Redefining Live Instruction: Real-life Vocabulary Activities

In a recent vocabulary video lesson, I chose to highlight idioms and other conversational expressions, from window shopping to something speaking for itself. I do believe that ELLs need a steady diet of general and academic words, but I also think their vocabulary studies should include exposure to informal words and expressions. It’s not that they must learn to use all the conversational expressions they hear, but rather they should develop the ability to infer meaning from context. This form of practice with informal speech, though perhaps less frequent than the study of general and academic words, will help to increase a learner’s confidence as a participant in casual conversation.

If you decide to share my video with your students, I’d recommend taking the lesson one step further by setting up a real-life activity that helps them internalize the meaning of the target vocabulary. Here are two possibilities:

  • Student Swap. From the video, recall the saying, “One man’s junk is another man’s treasure.” Invite students to bring in one item from home that they no longer need or want. You yourself can bring in a few items in case some students have nothing to share. Let each student present his or her item by telling what it is and what value it once had. Model: “This is pencil holder. You can also put pens or other desk supplies in it. It’s still good. It’s not broken, and I do like it. But this was a gift, and I already have a pencil holder on my desk at home.” After the items are presented, have students stand up and find someone in the class with whom they can make an exchange. Let them swap an unwanted item for something more interesting. They can make more than one swap. Have them sit back down and discuss questions with someone with whom they did not make an exchange. Try to incorporate other vocabulary in these follow-up questions: Do you feel you now have junk or treasure? Do you think you could make a few bucks by selling this new item? You saw all the items being swapped. Do you think the class could make a killing by selling it all? Etc.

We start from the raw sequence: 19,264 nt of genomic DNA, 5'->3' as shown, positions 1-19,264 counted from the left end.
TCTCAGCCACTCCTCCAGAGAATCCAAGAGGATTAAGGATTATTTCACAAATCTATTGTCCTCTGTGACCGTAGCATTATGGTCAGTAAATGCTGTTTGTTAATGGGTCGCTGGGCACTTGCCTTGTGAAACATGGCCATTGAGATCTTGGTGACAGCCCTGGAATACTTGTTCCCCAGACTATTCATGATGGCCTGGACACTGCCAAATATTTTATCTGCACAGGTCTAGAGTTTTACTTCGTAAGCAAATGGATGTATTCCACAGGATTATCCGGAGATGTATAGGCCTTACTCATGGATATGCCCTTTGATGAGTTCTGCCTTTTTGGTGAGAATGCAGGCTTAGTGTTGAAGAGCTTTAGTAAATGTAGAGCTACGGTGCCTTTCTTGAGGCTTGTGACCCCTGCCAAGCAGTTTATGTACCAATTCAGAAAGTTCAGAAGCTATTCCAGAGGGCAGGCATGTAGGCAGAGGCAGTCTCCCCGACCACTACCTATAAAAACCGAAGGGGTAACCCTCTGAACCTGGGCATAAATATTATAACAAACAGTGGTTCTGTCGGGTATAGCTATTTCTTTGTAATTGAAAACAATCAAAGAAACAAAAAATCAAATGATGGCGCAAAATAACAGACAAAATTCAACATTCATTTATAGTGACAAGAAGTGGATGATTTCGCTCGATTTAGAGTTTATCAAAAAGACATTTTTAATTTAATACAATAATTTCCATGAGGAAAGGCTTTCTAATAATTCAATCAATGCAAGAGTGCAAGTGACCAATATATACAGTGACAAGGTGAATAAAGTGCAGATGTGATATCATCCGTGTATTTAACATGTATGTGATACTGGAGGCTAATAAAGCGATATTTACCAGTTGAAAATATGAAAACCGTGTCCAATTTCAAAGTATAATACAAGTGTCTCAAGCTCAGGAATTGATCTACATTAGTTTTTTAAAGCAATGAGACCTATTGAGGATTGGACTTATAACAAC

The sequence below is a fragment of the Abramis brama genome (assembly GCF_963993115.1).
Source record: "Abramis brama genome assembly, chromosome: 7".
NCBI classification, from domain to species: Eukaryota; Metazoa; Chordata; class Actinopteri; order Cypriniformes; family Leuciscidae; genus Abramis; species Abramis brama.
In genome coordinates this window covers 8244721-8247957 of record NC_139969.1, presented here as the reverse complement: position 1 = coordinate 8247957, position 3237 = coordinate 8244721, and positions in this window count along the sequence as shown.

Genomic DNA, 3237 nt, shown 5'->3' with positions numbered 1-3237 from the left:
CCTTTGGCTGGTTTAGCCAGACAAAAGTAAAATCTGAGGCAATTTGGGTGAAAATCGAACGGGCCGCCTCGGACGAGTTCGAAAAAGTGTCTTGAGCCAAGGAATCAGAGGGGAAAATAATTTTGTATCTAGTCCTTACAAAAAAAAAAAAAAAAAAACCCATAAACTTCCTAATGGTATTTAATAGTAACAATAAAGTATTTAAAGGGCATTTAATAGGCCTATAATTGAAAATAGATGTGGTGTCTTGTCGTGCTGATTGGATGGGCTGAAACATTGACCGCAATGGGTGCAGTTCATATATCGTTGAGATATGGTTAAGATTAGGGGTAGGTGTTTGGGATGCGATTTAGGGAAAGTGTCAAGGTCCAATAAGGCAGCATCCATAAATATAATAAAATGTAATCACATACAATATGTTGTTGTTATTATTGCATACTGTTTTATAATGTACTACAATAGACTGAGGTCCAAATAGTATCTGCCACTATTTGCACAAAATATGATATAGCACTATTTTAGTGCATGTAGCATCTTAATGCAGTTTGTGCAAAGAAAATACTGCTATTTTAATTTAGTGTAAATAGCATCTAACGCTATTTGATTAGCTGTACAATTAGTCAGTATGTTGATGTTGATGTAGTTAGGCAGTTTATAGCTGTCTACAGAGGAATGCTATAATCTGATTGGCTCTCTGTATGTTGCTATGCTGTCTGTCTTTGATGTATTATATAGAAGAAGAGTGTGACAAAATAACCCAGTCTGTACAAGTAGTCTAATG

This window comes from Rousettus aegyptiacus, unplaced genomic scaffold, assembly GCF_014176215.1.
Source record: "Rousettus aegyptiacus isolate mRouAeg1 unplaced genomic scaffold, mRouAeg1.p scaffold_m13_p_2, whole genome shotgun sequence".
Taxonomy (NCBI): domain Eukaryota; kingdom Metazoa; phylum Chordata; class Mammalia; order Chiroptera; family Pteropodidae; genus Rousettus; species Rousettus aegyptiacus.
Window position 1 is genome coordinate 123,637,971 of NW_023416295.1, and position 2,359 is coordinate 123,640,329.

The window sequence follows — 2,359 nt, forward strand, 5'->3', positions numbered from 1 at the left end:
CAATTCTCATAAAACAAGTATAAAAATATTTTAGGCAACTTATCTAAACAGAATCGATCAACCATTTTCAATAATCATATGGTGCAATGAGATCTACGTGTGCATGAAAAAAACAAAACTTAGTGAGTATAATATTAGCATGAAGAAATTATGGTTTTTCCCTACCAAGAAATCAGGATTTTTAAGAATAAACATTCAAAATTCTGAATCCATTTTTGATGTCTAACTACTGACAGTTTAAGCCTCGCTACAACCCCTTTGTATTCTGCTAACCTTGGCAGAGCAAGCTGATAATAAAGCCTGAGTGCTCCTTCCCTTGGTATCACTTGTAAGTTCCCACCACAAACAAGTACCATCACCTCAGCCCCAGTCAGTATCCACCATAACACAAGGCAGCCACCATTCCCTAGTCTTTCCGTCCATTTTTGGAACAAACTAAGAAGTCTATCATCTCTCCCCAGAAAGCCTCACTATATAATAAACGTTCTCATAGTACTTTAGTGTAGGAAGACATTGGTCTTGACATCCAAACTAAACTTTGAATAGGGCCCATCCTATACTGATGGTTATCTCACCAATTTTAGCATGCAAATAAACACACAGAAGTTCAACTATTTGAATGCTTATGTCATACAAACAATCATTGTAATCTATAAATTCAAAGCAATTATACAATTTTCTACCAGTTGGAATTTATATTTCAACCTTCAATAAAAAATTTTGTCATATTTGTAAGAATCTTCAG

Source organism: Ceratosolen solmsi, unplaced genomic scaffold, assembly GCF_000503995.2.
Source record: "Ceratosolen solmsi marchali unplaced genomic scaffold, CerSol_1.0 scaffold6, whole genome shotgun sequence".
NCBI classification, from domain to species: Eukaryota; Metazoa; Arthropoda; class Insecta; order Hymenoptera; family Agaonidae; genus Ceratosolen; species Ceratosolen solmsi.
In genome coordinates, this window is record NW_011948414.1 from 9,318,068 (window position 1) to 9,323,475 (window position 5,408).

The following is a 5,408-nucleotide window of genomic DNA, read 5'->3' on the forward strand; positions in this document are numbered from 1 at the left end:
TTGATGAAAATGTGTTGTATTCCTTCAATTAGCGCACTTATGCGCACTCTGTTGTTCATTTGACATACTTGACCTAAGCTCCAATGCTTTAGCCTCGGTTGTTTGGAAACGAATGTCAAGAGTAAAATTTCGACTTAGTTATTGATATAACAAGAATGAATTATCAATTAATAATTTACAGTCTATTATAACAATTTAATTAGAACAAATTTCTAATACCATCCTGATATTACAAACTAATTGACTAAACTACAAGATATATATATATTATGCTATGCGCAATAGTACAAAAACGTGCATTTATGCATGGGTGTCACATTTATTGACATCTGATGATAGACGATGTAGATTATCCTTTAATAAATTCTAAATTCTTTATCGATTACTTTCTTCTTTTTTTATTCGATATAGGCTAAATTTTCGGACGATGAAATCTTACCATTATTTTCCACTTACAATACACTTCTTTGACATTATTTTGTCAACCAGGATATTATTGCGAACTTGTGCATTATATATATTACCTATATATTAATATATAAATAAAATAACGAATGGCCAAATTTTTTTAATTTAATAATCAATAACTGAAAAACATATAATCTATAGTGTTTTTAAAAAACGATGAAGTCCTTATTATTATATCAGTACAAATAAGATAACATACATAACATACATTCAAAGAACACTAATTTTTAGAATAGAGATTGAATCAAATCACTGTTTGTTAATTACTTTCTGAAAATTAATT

• Yard Sale. Discuss other forms of community sales: garage sales, flea markets, and sidewalk sales. Which could you have? Decide on a location. You can turn this event into an indoor sale right in your school lobby. Assign students roles and let them organize and participate in a yard sale. Different students can handle the tasks of advertising, seting up tables, and selling the items. Unwanted items can first be collected from among the student body. All profits can be used to purchase something for the school. Have each participant write a short paragraph about their experience. Provide questions to prompt ideas and be sure to include other vocabulary: Were all prices fixed or was everything negotiable? How long was the sale? When did it wind down? Did more people do more window shopping than actual buying? Etc.

2 Comments Add yours

  1. Oooh, I love the student swap idea. I’ve done a lesson where I bring in pictures of products ripped out of magazines and had students exchange them, but this is even better:) Thanks!


    1. englishwithjennifer says:

      The magazine version would be fine, too. That gives teachers the option of doing the activity on the spot. You could still give some personalization to the items by allowing the students to quickly select a picture. Maybe you could change the scenario to each student choosing a birthday present for a friend, and then telling them that they’ve changed their minds about the gift and want to exchange it for something else. They can swap more than once, so it may be funny if some end up with their orignal selection. 🙂

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